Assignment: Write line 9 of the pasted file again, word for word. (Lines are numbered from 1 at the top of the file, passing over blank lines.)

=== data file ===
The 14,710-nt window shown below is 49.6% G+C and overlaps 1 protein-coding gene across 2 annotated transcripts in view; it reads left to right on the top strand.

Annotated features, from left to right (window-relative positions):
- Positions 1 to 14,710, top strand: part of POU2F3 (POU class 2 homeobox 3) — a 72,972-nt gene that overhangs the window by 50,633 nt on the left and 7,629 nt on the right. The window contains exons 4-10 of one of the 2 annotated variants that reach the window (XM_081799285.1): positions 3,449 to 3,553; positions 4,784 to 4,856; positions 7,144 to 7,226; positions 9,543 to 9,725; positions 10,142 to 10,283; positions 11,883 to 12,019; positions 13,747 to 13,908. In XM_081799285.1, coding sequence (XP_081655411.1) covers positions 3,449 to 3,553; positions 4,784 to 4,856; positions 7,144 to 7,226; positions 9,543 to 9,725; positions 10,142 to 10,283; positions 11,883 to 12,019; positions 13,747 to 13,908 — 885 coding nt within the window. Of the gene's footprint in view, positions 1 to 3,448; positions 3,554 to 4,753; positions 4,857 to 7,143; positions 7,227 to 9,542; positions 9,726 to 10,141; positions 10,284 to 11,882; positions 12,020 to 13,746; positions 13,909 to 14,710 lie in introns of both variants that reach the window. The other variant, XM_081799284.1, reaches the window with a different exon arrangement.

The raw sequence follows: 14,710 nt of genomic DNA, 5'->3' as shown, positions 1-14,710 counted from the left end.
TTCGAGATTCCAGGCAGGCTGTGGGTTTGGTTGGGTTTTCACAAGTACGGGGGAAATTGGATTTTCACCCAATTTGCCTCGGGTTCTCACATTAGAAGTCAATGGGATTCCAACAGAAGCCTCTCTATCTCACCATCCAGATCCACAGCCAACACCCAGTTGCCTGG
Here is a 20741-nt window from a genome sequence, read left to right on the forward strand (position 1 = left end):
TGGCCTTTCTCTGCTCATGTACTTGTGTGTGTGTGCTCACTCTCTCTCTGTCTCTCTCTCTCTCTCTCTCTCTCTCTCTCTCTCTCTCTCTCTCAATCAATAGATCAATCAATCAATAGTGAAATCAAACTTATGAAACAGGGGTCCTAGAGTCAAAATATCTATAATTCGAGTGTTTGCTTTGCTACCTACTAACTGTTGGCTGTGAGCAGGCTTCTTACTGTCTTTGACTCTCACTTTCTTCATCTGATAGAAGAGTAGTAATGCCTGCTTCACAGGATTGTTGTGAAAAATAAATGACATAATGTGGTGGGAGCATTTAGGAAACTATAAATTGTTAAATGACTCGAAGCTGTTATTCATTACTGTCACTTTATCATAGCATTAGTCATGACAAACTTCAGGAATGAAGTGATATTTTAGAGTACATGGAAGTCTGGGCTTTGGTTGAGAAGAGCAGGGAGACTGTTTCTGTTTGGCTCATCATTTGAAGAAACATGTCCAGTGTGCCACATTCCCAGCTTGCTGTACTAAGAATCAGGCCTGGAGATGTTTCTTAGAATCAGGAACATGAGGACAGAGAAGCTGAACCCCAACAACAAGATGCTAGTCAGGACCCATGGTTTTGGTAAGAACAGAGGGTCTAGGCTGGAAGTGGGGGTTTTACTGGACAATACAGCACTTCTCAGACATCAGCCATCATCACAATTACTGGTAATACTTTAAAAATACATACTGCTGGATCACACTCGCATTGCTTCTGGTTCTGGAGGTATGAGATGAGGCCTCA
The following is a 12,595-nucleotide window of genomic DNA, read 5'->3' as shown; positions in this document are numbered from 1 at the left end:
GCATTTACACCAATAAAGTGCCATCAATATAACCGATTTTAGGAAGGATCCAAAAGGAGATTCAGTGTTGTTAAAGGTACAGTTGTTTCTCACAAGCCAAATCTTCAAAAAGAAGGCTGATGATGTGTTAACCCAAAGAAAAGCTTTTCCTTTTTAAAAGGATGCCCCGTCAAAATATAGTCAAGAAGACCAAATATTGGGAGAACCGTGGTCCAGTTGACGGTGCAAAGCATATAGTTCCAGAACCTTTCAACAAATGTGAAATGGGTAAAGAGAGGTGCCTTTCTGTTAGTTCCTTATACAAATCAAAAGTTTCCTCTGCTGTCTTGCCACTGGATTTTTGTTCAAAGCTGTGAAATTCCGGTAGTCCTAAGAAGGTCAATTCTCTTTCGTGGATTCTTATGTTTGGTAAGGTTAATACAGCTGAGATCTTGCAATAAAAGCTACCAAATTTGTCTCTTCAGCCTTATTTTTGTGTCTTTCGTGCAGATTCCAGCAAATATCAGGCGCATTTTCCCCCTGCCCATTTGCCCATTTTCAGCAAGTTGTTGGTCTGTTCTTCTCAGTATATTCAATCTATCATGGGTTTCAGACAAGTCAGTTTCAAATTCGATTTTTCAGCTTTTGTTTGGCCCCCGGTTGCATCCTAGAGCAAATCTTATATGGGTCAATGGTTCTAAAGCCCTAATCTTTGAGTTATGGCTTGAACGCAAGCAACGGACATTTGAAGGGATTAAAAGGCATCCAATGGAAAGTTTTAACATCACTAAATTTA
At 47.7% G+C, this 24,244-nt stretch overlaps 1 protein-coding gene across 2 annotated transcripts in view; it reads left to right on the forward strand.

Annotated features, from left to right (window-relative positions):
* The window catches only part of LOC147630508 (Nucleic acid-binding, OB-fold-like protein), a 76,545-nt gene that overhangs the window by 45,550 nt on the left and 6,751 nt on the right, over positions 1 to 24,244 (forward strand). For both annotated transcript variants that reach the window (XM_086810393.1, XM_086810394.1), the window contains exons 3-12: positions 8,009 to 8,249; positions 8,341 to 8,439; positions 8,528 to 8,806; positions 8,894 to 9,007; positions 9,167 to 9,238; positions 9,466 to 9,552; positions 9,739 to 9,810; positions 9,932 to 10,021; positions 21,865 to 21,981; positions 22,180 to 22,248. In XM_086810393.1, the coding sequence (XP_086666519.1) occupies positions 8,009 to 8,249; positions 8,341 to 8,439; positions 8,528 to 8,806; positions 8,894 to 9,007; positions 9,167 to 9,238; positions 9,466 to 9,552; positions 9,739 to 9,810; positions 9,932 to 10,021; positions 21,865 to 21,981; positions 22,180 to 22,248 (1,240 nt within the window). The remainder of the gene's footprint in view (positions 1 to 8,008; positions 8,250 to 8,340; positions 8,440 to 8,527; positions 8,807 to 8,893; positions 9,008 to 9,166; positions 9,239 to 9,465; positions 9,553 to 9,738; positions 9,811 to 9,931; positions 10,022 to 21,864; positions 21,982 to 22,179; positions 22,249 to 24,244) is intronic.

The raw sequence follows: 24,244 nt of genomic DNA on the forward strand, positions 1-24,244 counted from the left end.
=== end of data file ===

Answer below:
GCATTTACACCAATAAAGTGCCATCAATATAACCGATTTTAGGAAGGATCCAAAAGGAGATTCAGTGTTGTTAAAGGTACAGTTGTTTCTCACAAGCCAAATCTTCAAAAAGAAGGCTGATGATGTGTTAACCCAAAGAAAAGCTTTTCCTTTTTAAAAGGATGCCCCGTCAAAATATAGTCAAGAAGACCAAATATTGGGAGAACCGTGGTCCAGTTGACGGTGCAAAGCATATAGTTCCAGAACCTTTCAACAAATGTGAAATGGGTAAAGAGAGGTGCCTTTCTGTTAGTTCCTTATACAAATCAAAAGTTTCCTCTGCTGTCTTGCCACTGGATTTTTGTTCAAAGCTGTGAAATTCCGGTAGTCCTAAGAAGGTCAATTCTCTTTCGTGGATTCTTATGTTTGGTAAGGTTAATACAGCTGAGATCTTGCAATAAAAGCTACCAAATTTGTCTCTTCAGCCTTATTTTTGTGTCTTTCGTGCAGATTCCAGCAAATATCAGGCGCATTTTCCCCCTGCCCATTTGCCCATTTTCAGCAAGTTGTTGGTCTGTTCTTCTCAGTATATTCAATCTATCATGGGTTTCAGACAAGTCAGTTTCAAATTCGATTTTTCAGCTTTTGTTTGGCCCCCGGTTGCATCCTAGAGCAAATCTTATATGGGTCAATGGTTCTAAAGCCCTAATCTTTGAGTTATGGCTTGAACGCAAGCAACGGACATTTGAAGGGATTAAAAGGCATCCAATGGAAAGTTTTAACATCACTAAATTTA